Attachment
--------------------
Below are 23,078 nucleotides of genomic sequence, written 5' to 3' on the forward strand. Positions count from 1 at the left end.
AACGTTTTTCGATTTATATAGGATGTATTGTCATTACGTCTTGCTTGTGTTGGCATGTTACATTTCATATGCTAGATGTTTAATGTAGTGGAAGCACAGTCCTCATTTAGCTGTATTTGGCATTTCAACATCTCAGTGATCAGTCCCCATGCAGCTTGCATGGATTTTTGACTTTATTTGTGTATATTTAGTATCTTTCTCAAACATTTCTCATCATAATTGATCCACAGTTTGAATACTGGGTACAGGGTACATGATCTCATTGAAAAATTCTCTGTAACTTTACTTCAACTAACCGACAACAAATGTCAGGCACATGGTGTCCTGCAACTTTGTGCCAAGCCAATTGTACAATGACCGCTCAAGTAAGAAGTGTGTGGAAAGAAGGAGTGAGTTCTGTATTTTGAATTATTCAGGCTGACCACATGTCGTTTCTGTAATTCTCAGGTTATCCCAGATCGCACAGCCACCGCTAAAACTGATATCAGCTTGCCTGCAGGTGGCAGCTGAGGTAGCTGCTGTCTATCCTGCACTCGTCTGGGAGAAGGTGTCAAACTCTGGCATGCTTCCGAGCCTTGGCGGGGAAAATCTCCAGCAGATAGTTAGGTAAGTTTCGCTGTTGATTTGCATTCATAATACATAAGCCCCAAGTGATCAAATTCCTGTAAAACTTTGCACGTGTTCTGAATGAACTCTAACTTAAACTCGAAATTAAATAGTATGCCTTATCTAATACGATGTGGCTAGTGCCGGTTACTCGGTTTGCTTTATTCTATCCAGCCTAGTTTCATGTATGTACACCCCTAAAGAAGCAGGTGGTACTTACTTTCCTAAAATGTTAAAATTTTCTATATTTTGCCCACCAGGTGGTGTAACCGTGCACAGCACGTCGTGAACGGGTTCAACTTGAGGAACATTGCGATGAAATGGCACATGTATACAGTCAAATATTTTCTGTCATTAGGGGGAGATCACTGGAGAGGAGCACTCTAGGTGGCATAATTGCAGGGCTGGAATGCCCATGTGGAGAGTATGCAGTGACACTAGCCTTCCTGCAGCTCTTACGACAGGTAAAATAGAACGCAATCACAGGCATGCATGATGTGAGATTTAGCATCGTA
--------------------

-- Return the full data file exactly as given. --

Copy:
Below are 23,078 nucleotides of genomic sequence, written 5' to 3' on the forward strand. Positions count from 1 at the left end.
AACGTTTTTCGATTTATATAGGATGTATTGTCATTACGTCTTGCTTGTGTTGGCATGTTACATTTCATATGCTAGATGTTTAATGTAGTGGAAGCACAGTCCTCATTTAGCTGTATTTGGCATTTCAACATCTCAGTGATCAGTCCCCATGCAGCTTGCATGGATTTTTGACTTTATTTGTGTATATTTAGTATCTTTCTCAAACATTTCTCATCATAATTGATCCACAGTTTGAATACTGGGTACAGGGTACATGATCTCATTGAAAAATTCTCTGTAACTTTACTTCAACTAACCGACAACAAATGTCAGGCACATGGTGTCCTGCAACTTTGTGCCAAGCCAATTGTACAATGACCGCTCAAGTAAGAAGTGTGTGGAAAGAAGGAGTGAGTTCTGTATTTTGAATTATTCAGGCTGACCACATGTCGTTTCTGTAATTCTCAGGTTATCCCAGATCGCACAGCCACCGCTAAAACTGATATCAGCTTGCCTGCAGGTGGCAGCTGAGGTAGCTGCTGTCTATCCTGCACTCGTCTGGGAGAAGGTGTCAAACTCTGGCATGCTTCCGAGCCTTGGCGGGGAAAATCTCCAGCAGATAGTTAGGTAAGTTTCGCTGTTGATTTGCATTCATAATACATAAGCCCCAAGTGATCAAATTCCTGTAAAACTTTGCACGTGTTCTGAATGAACTCTAACTTAAACTCGAAATTAAATAGTATGCCTTATCTAATACGATGTGGCTAGTGCCGGTTACTCGGTTTGCTTTATTCTATCCAGCCTAGTTTCATGTATGTACACCCCTAAAGAAGCAGGTGGTACTTACTTTCCTAAAATGTTAAAATTTTCTATATTTTGCCCACCAGGTGGTGTAACCGTGCACAGCACGTCGTGAACGGGTTCAACTTGAGGAACATTGCGATGAAATGGCACATGTATACAGTCAAATATTTTCTGTCATTAGGGGGAGATCACTGGAGAGGAGCACTCTAGGTGGCATAATTGCAGGGCTGGAATGCCCATGTGGAGAGTATGCAGTGACACTAGCCTTCCTGCAGCTCTTACGACAGGTAAAATAGAACGCAATCACAGGCATGCATGATGTGAGATTTAGCATCGTA